By the age of eleven, after having explored those thoughts more, it became clear to me that on a deep unconscious level I knew that I was supposed to be a girl, or should be a girl—language utterly fails here. This realization mortified me. I had been taught that the worst thing a boy could be was “girlish,” and here I was literally wanting to be a girl. So naturally, I kept it all to myself; it became my most closely guarded secret. This all happened long before the Internet or any kind of mainstream trans awareness, so I had no language or information to help me make sense of my situation.
Given this lack of knowledge, I initially assumed that my wanting to be a girl meant that I was likely gay. But then my sexual orientation kicked in, and I found myself attracted to girls. So with no other obvious course of action, I decided to follow the path of least resistance: I kept the girl thoughts to myself and tried to fit in as a straight boy.To this day, I cannot help but wonder how much of adult men’s sexualizing of women has its origins in this inability to speak openly or emotionally about girls during these formative teenage years.
While I don’t think that I was actually a “boy” per se, and would never claim to know what other boys were experiencing (just as I couldn’t know what other girls were experiencing), I was certainly treated as one, so I feel that I can speak to some of the social pressures that adolescent boys typically face, especially with regards to making sense of sex and sexuality.
For me, one of the most stifling of these pressures stemmed from the presumption that being emotional, sensitive, and affectionate are all feminine qualities, and thus should be avoided like the plague for fear of facing the aforementioned feminizing slurs. So, like most teenage boys, I cultivated an outwardly aloof veneer, trying to come across as rational and dispassionate as possible.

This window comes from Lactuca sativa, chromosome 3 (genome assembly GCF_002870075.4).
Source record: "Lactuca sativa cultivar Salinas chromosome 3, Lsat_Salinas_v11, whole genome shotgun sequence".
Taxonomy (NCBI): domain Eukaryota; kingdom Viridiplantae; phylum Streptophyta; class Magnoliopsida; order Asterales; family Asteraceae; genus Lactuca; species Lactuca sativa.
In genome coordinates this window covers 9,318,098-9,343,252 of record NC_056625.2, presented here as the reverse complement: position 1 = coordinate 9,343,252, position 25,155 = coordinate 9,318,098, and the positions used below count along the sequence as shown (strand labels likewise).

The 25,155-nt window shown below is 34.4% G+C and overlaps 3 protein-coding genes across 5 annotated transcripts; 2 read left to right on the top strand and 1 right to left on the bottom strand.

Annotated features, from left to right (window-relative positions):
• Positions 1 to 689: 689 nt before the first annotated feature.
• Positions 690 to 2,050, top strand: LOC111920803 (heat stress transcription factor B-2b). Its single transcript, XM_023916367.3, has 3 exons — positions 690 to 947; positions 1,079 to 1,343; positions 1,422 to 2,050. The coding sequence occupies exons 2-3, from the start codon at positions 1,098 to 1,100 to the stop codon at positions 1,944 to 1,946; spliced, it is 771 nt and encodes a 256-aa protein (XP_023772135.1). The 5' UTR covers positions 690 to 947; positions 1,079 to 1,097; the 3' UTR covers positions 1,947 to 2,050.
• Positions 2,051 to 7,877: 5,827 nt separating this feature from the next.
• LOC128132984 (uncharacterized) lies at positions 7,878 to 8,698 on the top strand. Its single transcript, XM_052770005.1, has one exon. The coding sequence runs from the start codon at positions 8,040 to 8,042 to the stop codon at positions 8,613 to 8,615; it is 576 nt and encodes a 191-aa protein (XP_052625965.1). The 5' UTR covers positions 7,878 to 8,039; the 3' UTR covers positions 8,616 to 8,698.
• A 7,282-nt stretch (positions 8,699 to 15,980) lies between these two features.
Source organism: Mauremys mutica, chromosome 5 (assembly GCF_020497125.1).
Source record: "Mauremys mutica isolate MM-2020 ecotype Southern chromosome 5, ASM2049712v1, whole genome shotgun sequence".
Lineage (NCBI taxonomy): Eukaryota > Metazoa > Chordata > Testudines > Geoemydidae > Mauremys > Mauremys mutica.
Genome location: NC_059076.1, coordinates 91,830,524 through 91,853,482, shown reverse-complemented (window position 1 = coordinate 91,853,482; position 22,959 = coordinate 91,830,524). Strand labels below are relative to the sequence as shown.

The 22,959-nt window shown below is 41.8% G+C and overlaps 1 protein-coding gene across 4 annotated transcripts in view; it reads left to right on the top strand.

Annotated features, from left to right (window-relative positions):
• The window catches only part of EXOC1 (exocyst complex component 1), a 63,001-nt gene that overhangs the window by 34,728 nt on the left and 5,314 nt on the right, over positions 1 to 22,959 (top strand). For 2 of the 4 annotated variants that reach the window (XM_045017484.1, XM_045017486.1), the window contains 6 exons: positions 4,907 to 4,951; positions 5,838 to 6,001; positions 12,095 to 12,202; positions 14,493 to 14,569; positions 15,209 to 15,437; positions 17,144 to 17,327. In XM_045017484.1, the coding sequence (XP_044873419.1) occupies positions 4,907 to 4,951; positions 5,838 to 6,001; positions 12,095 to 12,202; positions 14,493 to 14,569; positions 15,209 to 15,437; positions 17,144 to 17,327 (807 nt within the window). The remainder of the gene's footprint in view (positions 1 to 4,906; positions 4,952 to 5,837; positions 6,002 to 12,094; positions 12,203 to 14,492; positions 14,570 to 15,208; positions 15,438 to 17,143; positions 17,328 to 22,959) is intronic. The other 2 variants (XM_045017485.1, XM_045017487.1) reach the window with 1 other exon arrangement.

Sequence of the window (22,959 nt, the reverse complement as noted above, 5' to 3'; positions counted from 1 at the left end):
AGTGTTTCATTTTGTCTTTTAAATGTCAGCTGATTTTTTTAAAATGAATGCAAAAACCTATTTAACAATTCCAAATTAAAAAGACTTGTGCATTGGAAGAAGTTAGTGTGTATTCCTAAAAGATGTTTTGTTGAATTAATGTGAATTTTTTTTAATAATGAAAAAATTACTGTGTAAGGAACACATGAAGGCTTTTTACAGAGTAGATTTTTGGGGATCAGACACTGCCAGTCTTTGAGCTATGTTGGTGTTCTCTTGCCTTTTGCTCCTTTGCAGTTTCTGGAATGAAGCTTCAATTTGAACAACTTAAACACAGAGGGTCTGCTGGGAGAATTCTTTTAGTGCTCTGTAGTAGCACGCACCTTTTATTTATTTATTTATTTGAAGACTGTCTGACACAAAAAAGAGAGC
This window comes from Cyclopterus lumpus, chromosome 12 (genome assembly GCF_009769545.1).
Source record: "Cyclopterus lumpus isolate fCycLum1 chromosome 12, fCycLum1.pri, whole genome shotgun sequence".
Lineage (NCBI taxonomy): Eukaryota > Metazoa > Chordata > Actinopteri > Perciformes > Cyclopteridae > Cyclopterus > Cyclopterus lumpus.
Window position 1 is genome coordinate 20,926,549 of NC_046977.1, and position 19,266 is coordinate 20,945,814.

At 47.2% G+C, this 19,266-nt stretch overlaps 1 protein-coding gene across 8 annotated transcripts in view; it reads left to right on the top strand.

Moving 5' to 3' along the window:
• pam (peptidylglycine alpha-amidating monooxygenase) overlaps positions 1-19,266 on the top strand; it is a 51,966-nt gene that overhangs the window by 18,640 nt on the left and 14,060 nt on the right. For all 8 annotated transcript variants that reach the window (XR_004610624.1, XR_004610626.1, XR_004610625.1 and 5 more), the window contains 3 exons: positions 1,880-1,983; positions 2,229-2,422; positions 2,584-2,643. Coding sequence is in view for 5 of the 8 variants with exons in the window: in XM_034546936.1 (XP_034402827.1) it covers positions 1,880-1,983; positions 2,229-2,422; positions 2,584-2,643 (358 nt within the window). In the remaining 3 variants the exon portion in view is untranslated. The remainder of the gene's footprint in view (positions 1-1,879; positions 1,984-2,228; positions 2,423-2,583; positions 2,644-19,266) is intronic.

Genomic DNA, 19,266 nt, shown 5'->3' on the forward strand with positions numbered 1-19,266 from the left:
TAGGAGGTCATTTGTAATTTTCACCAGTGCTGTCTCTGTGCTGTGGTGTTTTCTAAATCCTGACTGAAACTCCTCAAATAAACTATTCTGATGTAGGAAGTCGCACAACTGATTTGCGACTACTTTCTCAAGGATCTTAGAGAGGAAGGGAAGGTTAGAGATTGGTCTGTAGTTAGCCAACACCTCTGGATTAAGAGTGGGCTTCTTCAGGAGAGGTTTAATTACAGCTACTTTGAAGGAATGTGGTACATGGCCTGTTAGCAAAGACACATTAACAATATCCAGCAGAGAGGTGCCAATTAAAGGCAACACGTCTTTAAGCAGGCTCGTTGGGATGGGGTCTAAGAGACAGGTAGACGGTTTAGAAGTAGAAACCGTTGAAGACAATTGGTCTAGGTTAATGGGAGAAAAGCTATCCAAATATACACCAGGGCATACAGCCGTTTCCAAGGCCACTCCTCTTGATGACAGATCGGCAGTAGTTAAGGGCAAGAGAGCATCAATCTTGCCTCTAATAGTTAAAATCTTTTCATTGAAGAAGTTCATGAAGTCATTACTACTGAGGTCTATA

But at the same time that I was actively working to repress my emotions, I was dealing with the raw intensity of my first teenage crushes. While my female peers sometimes spoke freely about the feelings they had for certain boys, it felt entirely unsafe for me to do the same, so I once again kept it all to myself. My male peers also seemed cognizant of this potential for sissy-shaming, because whenever the subject of girls came up among boys, the conversation was typically restricted to sexually evaluative quips such as “I think she’s hot,” or “I’d do her.” This type of comment allowed boys to maintain the position of dispassionate observer rather than revealing any emotional investment or interest they may have felt for the girl in question.
To this day, I cannot help but wonder how much of adult men’s sexualizing of women has its origins in this inability to speak openly or emotionally about girls during these formative teenage years.